This is something that YAM Magazine appreciates because that is also what we’re trying to achieve, to break boundaries everywhere.
Yes! But at the same time it’s starting to become more and more difficult to keep it up. We try as best as possible, and also sometimes think up our very own concept and set the framework for what we are presenting. With Selam Sounds we are trying out this new mix, this concept with these artists, with this unit and this DJ — it might sound like a clash at first, but it might work, why not? We aren’t just trying to keep up with everybody else, but we are trying to present new alternatives to socialize and combine music.
So how was the idea for Selam Sounds born?
Two people from the office made a scouting trip to Chile. There we saw a lot of interesting groups that we thought would fit here, not just for the Chilean audience but for the Peruvian, Swedish, and Bolivian. These were really cool artists. We saw several concerts live, and we started to play with an idea to start a summer festival in Stockholm based on the different rhythms that we liked — Reggae, urban, African, Latin. Our ambition was very broad from the beginning, but we are working with limited funds so we can not book everything that we think is fun.
Then we started to look at what is possible to book at all — looking for what the audience would be interested to see. That’s when we started to find a strong South American track based on the Cumbia rhythm, very largely a Hispanic audience, but not limited to artists who are becoming international from Chile, but that still span over boundaries — like our two headliners, Americo and Chico Trujillo. They are our headliners, then we wanted to decorate our festival with more things: we have a Salsa dance floor, a reggae bar, our special guests plays hip-hop and dancehall, we will have Samba with a Batucada group. We hope this will be the starting point that can be developed further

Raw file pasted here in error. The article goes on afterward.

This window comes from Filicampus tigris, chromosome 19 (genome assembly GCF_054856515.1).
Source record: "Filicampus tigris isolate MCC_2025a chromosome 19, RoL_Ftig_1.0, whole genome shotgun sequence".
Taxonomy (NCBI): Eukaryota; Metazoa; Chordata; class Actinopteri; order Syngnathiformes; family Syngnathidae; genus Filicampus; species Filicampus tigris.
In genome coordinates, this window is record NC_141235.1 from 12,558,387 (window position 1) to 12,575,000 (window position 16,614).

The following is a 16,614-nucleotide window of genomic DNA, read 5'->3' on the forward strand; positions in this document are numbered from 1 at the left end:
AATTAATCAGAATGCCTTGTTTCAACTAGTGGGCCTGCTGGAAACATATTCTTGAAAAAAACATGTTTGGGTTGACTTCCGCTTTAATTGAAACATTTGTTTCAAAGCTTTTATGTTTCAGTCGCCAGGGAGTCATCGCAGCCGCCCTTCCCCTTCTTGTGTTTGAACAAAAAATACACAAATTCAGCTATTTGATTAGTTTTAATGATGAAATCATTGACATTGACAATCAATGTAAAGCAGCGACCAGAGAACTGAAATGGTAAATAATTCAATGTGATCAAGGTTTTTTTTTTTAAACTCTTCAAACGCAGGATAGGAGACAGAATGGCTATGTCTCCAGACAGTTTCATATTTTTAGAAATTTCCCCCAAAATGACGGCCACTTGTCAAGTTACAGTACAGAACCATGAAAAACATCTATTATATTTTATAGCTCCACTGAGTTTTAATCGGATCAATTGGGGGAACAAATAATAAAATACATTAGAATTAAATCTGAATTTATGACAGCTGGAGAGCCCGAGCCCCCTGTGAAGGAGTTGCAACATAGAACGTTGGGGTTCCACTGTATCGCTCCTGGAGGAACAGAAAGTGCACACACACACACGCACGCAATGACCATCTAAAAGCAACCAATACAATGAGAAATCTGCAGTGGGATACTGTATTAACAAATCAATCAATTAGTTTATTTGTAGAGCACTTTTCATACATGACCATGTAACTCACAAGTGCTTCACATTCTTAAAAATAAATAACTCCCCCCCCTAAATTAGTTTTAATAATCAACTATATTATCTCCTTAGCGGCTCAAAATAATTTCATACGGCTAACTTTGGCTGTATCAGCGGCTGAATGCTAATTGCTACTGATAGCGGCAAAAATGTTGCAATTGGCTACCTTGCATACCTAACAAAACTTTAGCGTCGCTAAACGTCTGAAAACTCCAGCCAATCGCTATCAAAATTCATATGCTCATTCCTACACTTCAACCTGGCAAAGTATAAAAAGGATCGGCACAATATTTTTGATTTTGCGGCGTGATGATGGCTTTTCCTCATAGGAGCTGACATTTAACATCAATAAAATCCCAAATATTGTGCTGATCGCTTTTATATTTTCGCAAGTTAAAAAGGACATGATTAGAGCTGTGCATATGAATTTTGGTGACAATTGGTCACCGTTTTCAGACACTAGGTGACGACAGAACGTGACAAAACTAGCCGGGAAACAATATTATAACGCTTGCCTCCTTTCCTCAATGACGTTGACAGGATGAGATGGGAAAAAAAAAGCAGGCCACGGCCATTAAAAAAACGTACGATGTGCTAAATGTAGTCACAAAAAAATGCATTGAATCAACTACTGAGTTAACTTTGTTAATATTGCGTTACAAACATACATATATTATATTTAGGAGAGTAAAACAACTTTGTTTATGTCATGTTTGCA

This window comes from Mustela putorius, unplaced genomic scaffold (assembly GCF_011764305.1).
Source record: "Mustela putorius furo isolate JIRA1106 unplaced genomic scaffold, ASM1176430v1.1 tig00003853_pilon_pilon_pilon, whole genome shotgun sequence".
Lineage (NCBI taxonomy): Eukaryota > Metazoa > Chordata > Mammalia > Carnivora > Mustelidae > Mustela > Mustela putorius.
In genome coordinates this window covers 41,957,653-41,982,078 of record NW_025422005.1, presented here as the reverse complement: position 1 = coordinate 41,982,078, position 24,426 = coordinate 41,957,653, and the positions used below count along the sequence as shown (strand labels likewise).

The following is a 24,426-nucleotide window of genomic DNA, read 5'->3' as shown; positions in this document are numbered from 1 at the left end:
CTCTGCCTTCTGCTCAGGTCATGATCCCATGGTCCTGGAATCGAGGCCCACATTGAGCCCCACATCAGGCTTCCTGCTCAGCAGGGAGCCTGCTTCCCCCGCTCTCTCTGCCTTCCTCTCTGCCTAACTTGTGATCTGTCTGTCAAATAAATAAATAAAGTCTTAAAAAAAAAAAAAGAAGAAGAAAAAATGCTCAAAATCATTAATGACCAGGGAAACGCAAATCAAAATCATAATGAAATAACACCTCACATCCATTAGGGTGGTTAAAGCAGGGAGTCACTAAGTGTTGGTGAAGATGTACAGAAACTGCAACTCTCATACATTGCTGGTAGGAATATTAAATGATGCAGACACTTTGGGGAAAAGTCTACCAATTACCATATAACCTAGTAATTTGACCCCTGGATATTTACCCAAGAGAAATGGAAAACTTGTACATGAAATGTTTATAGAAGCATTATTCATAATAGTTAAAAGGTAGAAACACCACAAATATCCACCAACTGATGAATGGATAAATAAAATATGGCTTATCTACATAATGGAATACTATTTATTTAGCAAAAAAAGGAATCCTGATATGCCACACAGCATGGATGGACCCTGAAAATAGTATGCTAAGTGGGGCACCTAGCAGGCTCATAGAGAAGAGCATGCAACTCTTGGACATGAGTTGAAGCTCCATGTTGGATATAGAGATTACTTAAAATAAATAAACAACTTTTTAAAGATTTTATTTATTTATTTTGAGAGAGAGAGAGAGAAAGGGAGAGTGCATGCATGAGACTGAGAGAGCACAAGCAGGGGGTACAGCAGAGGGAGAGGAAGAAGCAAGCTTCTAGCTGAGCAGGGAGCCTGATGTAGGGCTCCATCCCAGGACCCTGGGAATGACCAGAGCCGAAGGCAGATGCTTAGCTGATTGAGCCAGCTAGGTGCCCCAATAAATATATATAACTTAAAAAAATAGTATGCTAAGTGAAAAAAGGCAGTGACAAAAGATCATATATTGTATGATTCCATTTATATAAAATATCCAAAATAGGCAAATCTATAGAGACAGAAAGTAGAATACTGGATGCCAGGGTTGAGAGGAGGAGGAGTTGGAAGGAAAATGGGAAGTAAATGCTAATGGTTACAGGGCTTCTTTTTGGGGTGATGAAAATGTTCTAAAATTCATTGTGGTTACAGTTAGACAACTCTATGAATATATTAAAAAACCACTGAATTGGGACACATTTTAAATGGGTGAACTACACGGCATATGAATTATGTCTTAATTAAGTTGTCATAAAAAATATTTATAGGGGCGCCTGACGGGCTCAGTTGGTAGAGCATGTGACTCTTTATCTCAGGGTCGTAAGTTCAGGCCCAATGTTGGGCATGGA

I would hope so. It would be really great if this could become an annual festival.
Do you have any plans to bring in music from other continents? Have you started looking into Asia for example?
We haven’t done anything as far as Asia. Then I would also want to say that we also work with Swedish artists. We have worked with artists such as Adam Tensta, Timbuktu, Calle Real, artists that are local and that we find are talented. We set very high standards of quality and professionalism. We would like to support the local groups that we think fit our profile. There it is open to all, there’s so much that is going on right now. It’s not that we want to lock ourselves too much on the geographical, but to answer your question, we have not done anything purely from Asia.
But we will have an artist from Egypt in the fall, we will also have an artist who comes from Germany, but who has Nigerian roots, so it’s becoming more and more merged. This artist from Egypt, named Hakim, he has done many collaborations with several international artists, among them Latin American artists. Many of the big names that we present have often done collaborations with hip-hop artists from the United States or a reggaeton artist from Puerto Rico, or they have been interpreted by others — Salif Keita has been remixed as a house version that is played for an European audience in clubs.
We try to be open minded and not lock ourselves in geographical maps. We find that there’s still music that is worth fighting for, to highlight in Sweden, to take it to Sweden, just because it is difficult to bring them otherwise. The Anglo-Saxon culture in Sweden is very strong, rock and pop culture is clearly dominant. Music in English and in Swedish, they take much of the audience and attention. We do what we can to introduce new bands that stand for an alternative.
That’s really amazing, you are doing a great job so far. I hope that Selam Sounds does great, and I shall see you on July 2nd.
To our Swedish YAMmies: Stay tuned to YAM’s facebook page. We will be giving out two tickets to Selam Sounds!